Opinion: On invalidity and death
Jean Stimmell, a retired stonemason and psychotherapist, lives in Northwood and blogs at jeanstimmell.blogspot.com.
I never considered myself disabled until recently after listening to a podcast on disability theory. After all, I was not in a wheelchair. It never occurred to me that I and my fellow aging baby boomers are already disabled, despite the indisputable evidence that our minds slow down, letting out memories like a sieve, while our bodies disintegrate. like cars in a demolition derby.
This is why, according to the theory of handicap, old age itself is a handicap.
Like most of us, I’m in denial, resisting the idea that I’m going down and ever dying. It’s hard to be old in a country obsessed with youth. In our consumer society, an entire industry has sprung up selling us stuff to keep us in our prime forever (or so they claim.) They know they have to work fast to cash in before that we do not fall on the belly.
It is a bitter pill to swallow to admit that old age is a progressive disability with death as the end result. But it is also a wake-up call to remind us of the task ahead. As James Hillman, the eminent Jungian psychologist, tells us, our mission in old age shifts from self-preservation to finding meaning in our lives.
“The ancients have gravity when their insight reaches into the unseen core of things, that which is hidden and buried,” he writes. “When the body begins to sag, it lets go of imposture and hypocrisy. The body leads the way, deepening your character.
John Donne proclaimed the same message when preaching from the pulpit in the 17th century: “Death—the imminent fact of it, its finality, and its clarifying power—calls us to attention and awakens us to life.” This is also the fundamental belief of Buddhism. Death is not seen as a descent but as a final stage of growth.
Frank Ostaseski, Buddhist teacher and visionary co-founder of the Zen Hospice Project, writes that we gain wisdom and compassion by facing death. In doing so, we discover the crux of what we share in common with our fellow human beings: the absolute uncertainty of our lives.
“We realize the basic truth that everything comes and goes: every thought, every play, every life. We see that dying is in the life of everything. »
Resisting this truth leads to pain. You would think I had long since come to terms with the reality of my mortality from so much close contact with the death of a wild and crazed youth, the Vietnam fight, and four cancers. But this is not the case. I still live in a blissful state of denial unless I deliberately force myself to focus on my end, which I am doing right now while writing this essay.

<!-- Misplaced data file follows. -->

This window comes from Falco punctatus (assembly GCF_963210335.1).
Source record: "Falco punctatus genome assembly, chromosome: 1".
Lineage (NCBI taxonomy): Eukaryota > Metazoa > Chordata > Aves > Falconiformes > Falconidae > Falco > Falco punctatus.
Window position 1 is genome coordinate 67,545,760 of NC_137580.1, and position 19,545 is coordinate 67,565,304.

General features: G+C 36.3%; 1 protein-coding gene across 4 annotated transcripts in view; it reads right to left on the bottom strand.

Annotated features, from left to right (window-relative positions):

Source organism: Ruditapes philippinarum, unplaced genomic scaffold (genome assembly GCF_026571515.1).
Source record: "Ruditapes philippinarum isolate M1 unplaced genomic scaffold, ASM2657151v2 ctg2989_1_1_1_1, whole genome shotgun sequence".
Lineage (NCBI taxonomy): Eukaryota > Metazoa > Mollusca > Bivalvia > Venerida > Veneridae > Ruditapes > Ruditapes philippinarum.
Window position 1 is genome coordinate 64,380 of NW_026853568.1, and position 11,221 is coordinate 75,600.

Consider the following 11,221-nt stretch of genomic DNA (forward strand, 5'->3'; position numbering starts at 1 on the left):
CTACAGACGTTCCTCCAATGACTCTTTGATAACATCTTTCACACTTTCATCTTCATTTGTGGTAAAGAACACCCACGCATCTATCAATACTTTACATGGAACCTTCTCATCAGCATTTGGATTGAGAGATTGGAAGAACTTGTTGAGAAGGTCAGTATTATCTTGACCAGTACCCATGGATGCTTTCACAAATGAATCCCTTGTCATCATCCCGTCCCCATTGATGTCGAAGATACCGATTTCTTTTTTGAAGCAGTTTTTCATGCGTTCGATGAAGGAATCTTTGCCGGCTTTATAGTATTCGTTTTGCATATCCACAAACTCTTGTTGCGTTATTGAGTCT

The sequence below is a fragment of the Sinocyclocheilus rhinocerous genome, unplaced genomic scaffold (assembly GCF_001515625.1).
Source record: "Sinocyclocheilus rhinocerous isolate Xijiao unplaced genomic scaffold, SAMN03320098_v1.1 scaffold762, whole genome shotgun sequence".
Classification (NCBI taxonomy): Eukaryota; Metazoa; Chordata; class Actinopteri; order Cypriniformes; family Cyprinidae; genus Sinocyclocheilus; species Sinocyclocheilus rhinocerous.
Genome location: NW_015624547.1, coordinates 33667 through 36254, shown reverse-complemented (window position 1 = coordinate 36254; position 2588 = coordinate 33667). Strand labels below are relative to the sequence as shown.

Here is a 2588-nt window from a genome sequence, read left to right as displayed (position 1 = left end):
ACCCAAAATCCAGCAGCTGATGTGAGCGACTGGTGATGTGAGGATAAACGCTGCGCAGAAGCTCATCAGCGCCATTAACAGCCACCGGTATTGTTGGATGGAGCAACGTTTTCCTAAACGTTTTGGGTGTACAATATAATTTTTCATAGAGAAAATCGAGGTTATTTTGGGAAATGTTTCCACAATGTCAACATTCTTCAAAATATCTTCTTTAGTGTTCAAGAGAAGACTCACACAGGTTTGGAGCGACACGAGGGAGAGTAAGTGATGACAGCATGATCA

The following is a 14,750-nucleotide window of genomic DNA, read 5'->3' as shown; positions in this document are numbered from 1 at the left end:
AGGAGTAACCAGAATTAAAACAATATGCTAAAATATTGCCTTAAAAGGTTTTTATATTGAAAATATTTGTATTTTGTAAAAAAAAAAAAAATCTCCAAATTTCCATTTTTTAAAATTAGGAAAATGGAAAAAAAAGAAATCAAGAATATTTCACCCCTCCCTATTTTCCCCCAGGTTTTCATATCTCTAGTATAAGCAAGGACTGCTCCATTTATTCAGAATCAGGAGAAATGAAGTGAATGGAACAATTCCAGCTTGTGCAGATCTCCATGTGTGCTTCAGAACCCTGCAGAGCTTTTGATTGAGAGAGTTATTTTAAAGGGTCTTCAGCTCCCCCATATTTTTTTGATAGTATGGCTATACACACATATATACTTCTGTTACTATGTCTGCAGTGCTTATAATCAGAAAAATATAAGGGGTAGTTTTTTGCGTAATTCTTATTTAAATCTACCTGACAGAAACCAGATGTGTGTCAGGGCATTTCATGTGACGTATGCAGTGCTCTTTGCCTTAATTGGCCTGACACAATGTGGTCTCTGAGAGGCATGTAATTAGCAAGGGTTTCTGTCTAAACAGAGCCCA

Some Buddhists encourage this exercise by doing various graphic visualizations, such as meditating on their own body in a worm-eaten coffin, meditating in front of a corpse, or carrying an image of a corpse as a constant reminder that death is real. .
While researching for this essay, I discovered an intriguing alternative to corpse meditations: a green burial on my own land. Not only does it force me to deal with what is to come, but it does so in a restorative and spiritual way.
To convey what I imagine would happen if I were buried comfortably in my beloved land, I can do no better than to paraphrase the poetic words of Casey Lyons, taken from the current edition of Orion magazine.
“The poisons inside my body will be neutralized by the fungi and I will travel through the mycelium to the roots in a sprawling, though poorly understood, exchange that underpins life. My edges will become blurred, then empty of meaning, as the mushrooms reorganize my body towards life again. Then I will grow back in the sun on my land where I was happiest, perhaps as a leaf or an insect, soil or bird, snake or rabbit. In no time I will be gone and yet everywhere. Joined. Bound. Safe.”
I used to envy deeply religious people who were convinced that death was not the end but the beginning because they would be ushered into eternal life. Now it looks like I can have that assurance too.